WASHINGTON, D.C., U.S. — In the past four years U.S. distillers dried grains with solubles (DDGS) imports to Canada have more than quadrupled in part due to the promotional efforts of the U.S. Grains Council (USGC), the group said on Sept. 27.
High profile feeding trials in cooperation with the government of Canada established the economy of feeding DDGS to beef cattle and to pigs, and helped build Canada as the number three market last year for U.S. DDGS exports. U.S. DDGS exports to Canada rose from 190,373 tonnes in marketing year 2006-07 to 881,670 tonnes in 2010-11, the last year for which complete trade data is available.
Recently the Council partnered with Great Lakes Turkey Farms, a major turkey producer in Ontario, Canada to conduct a turkey feeding trial, demonstrating the economic benefits of feeding DDGS to turkeys. As part of the study, more than 32,000 turkeys were fed at inclusion rates of 9% percent and 15% of DDGS. The increased feeding levels resulted in no adverse effects in performance and proved to be an effect alternative to traditional feed ingredients. The elevated inclusion rate represents a 75,000 tonnes of new demand for DDGS. Prior to the study Canadian turkey farmers had been lowering inclusion rates with the belief that DDGS were contributing to wet litter in barns. The study further demonstrated that when balanced correctly, the feed formulas containing both the previous and current DDGS inclusion rate did not have any detrimental effects on litter conditions.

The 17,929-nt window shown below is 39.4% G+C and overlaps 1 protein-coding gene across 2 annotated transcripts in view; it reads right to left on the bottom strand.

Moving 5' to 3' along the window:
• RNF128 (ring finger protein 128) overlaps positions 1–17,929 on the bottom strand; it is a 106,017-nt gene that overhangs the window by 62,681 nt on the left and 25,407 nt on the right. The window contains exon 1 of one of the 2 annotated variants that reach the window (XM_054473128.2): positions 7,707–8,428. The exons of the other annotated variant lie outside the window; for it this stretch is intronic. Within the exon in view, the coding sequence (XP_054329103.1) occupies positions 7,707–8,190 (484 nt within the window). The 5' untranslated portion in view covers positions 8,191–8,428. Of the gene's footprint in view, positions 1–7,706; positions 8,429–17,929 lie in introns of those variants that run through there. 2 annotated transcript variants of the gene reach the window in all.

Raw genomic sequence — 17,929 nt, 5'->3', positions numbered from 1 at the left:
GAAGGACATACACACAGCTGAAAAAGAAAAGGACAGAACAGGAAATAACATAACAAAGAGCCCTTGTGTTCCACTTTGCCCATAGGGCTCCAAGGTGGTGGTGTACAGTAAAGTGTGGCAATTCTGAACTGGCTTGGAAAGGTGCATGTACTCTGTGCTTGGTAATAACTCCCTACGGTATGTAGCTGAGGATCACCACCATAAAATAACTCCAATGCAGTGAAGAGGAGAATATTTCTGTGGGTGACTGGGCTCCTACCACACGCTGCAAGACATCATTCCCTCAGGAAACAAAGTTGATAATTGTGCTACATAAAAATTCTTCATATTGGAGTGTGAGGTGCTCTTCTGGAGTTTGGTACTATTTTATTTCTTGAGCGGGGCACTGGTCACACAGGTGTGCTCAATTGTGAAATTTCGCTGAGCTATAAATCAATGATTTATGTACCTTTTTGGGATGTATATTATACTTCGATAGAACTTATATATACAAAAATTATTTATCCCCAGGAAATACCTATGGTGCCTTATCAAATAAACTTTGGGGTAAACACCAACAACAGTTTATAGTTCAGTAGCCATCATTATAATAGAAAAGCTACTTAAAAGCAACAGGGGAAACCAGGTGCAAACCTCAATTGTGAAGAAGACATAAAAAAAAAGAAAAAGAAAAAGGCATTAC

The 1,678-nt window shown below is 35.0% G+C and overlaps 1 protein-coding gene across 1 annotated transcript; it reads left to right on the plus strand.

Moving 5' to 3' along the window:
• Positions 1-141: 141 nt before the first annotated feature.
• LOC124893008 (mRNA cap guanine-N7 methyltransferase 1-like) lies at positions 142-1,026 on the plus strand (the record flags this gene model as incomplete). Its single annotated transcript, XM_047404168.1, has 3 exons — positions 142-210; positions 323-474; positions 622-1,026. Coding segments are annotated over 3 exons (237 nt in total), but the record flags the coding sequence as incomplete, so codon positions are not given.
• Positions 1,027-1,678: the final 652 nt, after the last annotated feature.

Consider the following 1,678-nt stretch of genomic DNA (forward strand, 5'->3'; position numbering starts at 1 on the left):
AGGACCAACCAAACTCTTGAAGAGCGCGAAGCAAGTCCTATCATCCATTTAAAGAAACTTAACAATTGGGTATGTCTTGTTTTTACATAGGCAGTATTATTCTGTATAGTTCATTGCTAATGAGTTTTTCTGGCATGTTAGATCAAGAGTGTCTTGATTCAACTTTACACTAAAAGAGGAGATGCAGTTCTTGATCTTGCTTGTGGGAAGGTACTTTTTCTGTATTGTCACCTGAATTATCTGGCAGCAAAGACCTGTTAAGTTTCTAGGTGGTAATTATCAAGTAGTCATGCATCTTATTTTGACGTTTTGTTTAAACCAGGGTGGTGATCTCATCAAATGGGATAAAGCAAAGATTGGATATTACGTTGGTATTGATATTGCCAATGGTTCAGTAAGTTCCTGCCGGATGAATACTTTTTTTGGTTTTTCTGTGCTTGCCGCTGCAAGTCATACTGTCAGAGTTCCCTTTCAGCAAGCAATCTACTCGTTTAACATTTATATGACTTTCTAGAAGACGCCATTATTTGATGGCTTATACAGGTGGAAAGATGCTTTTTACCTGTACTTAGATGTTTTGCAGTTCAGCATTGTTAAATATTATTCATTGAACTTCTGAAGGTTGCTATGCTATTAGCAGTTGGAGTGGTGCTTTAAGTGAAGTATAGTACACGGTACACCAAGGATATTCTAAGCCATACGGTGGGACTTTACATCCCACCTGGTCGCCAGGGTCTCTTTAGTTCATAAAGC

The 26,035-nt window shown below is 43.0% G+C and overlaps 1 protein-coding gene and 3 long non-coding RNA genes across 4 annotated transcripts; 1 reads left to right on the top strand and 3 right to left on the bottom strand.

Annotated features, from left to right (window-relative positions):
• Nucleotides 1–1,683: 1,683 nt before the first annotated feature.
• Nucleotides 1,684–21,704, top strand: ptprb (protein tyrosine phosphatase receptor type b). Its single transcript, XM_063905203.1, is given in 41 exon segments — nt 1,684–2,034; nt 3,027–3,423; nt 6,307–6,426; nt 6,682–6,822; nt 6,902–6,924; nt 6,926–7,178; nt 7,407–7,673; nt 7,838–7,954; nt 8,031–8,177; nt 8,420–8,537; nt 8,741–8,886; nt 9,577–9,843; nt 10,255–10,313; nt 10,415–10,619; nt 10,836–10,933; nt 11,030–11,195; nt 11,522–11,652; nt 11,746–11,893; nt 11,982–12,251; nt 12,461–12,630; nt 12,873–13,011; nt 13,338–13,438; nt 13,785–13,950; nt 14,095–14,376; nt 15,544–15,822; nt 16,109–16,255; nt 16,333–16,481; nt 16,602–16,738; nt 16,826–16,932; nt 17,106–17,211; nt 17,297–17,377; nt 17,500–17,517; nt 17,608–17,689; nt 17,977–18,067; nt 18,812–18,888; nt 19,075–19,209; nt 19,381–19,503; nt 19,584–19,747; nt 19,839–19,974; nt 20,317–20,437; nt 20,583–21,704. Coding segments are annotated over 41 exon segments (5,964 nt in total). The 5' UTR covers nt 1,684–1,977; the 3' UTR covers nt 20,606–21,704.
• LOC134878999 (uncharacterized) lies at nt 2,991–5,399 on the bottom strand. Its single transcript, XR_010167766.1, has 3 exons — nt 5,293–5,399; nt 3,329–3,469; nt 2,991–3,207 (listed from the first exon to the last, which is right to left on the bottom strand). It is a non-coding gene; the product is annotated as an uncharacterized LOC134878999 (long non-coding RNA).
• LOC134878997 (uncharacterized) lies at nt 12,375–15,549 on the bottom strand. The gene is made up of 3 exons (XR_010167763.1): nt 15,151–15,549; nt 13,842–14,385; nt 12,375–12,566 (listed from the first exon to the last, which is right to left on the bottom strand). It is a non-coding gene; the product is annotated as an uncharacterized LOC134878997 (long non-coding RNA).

Tyson Seigel, president of Great Lakes Turkey Farms suggested that, "By learning this new information indicated by the feed study, using DDGS at higher inclusions rates can allow Canadian producers to use more DDGS when cost-effective to lower feed costs and increase profits."
As part of the Council's commitment to customer education, consultant Neil Campbell noted that "our work's not done because after seeing such good results, we want to continue exploring DDGS usage in feed at higher levels." Campbell has begun circulating the study's findings to turkey producers and nutritionists throughout Canada to encourage higher inclusion rate and realize this 75,000 tonnes of new demand. The Council's ongoing initiatives show that there is still room to grow for U.S. DDGS exports to Canada.